The Real Reason American Office Culture Is Bizarre To Non-Americans

Culture generally, and not just religious, political, or office culture, is made up of practices and social behaviors that have slowly gotten entrenched in a society's way of life. Over time, the shared practices of a society can evolve, and the same goes for culture. This means that culture shifts from society to society, and some have shared habits, while others have their own. This culture shift is why certain things in America seem so bizarre to foreigners.

An example of this is the system of measurement. Most countries today use the metric system of measurement.However, America is one of the few countries that uses the imperial system, according Inter Exchange. It might feel weird to imagine measuring things in meters and grams, but just remember that inches and ounces seem equally weird to non-Americans.

Another example is America's tipping culture, which is something that has continued to amaze immigrants, foreign students, and tourists. They are often confused on when to tip, how much should be tipped, and why tipping is even necessary, per Delmarva Now.

Just as strange to non-Americans is the American office culture and how people interact at work.

Why non-Americans think American office culture is bizarre

According to The Balance Careers, the office is a very important place where many Americans spend at least 34.4 hours every week. To such people, it is perfectly okay to devote this amount of time, sometimes more, to work. Most non-Americans, however, consider these hours too long and balk at the very idea.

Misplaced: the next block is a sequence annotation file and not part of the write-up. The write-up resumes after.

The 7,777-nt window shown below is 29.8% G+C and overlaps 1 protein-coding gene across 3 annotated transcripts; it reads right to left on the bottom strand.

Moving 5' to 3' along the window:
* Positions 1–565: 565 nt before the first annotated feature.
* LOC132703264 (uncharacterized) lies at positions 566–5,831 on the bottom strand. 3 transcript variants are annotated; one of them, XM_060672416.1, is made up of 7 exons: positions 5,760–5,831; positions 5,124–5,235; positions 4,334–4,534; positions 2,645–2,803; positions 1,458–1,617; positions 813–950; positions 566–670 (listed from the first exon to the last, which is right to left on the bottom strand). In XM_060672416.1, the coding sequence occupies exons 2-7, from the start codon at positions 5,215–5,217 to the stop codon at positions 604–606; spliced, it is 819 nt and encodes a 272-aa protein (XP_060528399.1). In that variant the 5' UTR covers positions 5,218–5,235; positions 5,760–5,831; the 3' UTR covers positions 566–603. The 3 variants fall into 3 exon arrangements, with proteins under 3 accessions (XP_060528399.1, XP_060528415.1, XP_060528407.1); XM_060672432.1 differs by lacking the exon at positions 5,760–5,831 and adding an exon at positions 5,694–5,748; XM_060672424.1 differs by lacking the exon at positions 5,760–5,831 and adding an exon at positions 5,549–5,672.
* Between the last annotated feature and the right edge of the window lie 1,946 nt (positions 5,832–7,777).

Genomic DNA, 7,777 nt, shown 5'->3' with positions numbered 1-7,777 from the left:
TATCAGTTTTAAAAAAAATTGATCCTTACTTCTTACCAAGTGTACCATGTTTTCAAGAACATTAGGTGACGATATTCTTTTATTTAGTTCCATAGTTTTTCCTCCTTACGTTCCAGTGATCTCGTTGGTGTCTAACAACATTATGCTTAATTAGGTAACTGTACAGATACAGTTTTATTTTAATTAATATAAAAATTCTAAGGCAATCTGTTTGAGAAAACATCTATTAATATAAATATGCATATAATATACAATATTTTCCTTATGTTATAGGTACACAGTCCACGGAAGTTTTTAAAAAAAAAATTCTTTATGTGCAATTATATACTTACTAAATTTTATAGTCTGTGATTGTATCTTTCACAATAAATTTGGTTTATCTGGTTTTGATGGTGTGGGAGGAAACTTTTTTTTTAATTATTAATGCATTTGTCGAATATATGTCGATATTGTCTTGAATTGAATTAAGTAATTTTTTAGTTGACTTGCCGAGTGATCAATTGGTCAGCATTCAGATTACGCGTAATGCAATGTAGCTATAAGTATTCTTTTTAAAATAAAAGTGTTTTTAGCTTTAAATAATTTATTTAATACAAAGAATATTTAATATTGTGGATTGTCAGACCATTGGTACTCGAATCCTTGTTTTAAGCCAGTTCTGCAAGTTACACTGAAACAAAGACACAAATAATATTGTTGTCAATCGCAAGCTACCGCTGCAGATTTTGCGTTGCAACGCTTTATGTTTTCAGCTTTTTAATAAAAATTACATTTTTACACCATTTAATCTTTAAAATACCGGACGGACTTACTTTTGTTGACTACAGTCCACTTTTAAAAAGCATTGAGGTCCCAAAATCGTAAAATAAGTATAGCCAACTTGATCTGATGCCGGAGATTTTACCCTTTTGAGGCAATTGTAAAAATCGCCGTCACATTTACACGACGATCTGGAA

Compared to people from other countries, American workers get less time off to pursue other interests and hobbies than their counterparts in other countries, We Forum noted. In European countries, unlike in the U.S., there are strict regulations that limit work hours per week — laws that regulate the times between which people can work. For example, in Portugal, managers can't call employees about work before their day begins or after they are done for the day,

Non-Americans are also confused by the fact that despite the long hours, American office culture is also less formal than most places. An example of this is the way Americans greet co-workers, compared to the more formal atmosphere in offices in other countries.

The workplace habit of eating at your desk is also something that stumps non-Americans. In France, Greece, and other countries, employees usually get a one hour lunch break. As opposed to their American counterparts, this is a period they rarely spend at their desks trying to get more work done, according to Business Insider.